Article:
"He's one of the best [political strategists] Kentucky's ever produced," said Dr. Paul Blanchard, executive director of government relations for Eastern Kentucky University and a noted Kentucky political analyst. "I've had him in my classroom several times to explain political strategy. It's textbook stuff." Witness his campaign against Huddleston. McConnell was the only Republican that year to defeat a Democratic incumbent in a Senate race, even with Reagan's landslide victory. He went on to orchestrate a Republican resurgence in Kentucky, where, despite its social conservatism, registered Democrats still outnumber Republicans three to two.
Additionally, McConnell is sitting on $5.9 million specifically for next year's race, according to an April report from his re-election committee. By any measure he remains a formidable opponent.
To take his seat, Kentucky Democrats will need to succeed on two fronts: Trumpeting McConnell's link to Bush generally and to the war specifically, while at the same time harnessing any momentum from this year's state races to generate a sense of inevitability around a Democratic victory in 2008.
McConnell's continued support for the war is clearly his biggest liability, with the potential to alienate many of his moderate supporters. A campaign called Iraq Summer, which was organized by a progressive coalition of independent organizations named Americans Against Escalation in Iraq, has targeted McConnell with a goal of binding him more closely to the war's outcome. The campaign's workers insist they've tapped into statewide discontent, which was evident at Fancy Farm where condemnation of the war managed to bridge the usually extreme partisan rift.
Any sensible McConnell opponent should take some cues from the Iraq Summer leaders, with the war as a lens on the minority leader's overall failure to guide his party toward acceptable solutions on Iraq, immigration, or any of a host of issues making political hay across the commonwealth and the nation. It's a charge even the noted campaign contortionist will find it difficult to duck.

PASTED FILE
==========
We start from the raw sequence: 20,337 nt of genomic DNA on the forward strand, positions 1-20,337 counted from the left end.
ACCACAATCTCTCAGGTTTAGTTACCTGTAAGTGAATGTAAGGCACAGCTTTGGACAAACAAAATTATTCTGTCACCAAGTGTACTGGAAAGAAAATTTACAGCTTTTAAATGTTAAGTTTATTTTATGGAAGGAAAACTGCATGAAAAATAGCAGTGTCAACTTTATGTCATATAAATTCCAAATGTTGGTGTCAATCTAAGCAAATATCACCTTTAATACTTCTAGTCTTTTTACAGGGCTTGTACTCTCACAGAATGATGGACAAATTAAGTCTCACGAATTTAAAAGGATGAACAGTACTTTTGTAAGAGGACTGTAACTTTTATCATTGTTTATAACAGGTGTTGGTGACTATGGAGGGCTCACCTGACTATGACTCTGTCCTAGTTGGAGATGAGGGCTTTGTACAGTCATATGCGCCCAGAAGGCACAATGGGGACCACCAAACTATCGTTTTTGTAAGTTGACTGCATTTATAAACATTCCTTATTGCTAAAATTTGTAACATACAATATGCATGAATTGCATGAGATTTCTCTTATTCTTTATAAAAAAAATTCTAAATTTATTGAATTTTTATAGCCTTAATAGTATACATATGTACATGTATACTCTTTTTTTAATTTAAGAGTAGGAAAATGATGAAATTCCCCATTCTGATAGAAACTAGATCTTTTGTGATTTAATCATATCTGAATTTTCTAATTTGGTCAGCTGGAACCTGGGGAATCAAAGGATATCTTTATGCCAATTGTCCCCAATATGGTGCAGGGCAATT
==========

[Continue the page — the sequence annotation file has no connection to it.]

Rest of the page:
The Democrats could also generate some momentum for 2008 with a historic victory in this year's state elections. When Fletcher was elected in 2003, becoming the commonwealth's first Republican governor in more than 30 years, it wasn't a complete surprise. Voters were receptive to the Republican promises of change. What was surprising was the speed with which Fletcher managed to get himself embroiled in a scandal over hiring and firing state employees based on political affiliation. The merit-hiring scandal left him largely hamstrung over the last four years and makes him extremely vulnerable in 2007.
Victory isn't guaranteed for the Democratic candidate, former Lt. Gov. Steve Beshear, but if he is elected in November it would mark not just a return to power for the Democrats, but the first time an incumbent governor has ever been voted out of office in Kentucky. Of course, until a 1992 constitutional amendment, governors weren't allowed to serve consecutive terms, but veteran Kentucky political writer Al Cross suggests this historical first might still go a long way toward energizing the Democratic base.
"When you have an event like that, the ouster of a governor, a historic change in power, that's the kind of thing that really gets Democrats' blood moving," he said. "They're excited about being Democrats. About knocking off a big Republican."
Maybe excited enough to knock off an even bigger Republican in 2008.
Despite the flurry of early activity, there are likely to be few additional developments in the race until after the gubernatorial elections. Democratic leaders say they don't want to divert any energy or funds from Beshear's election. Republicans are content to wait a while and see which way the political winds are blowing.
But the bloodhounds are out, and they're already nipping at McConnell's heels.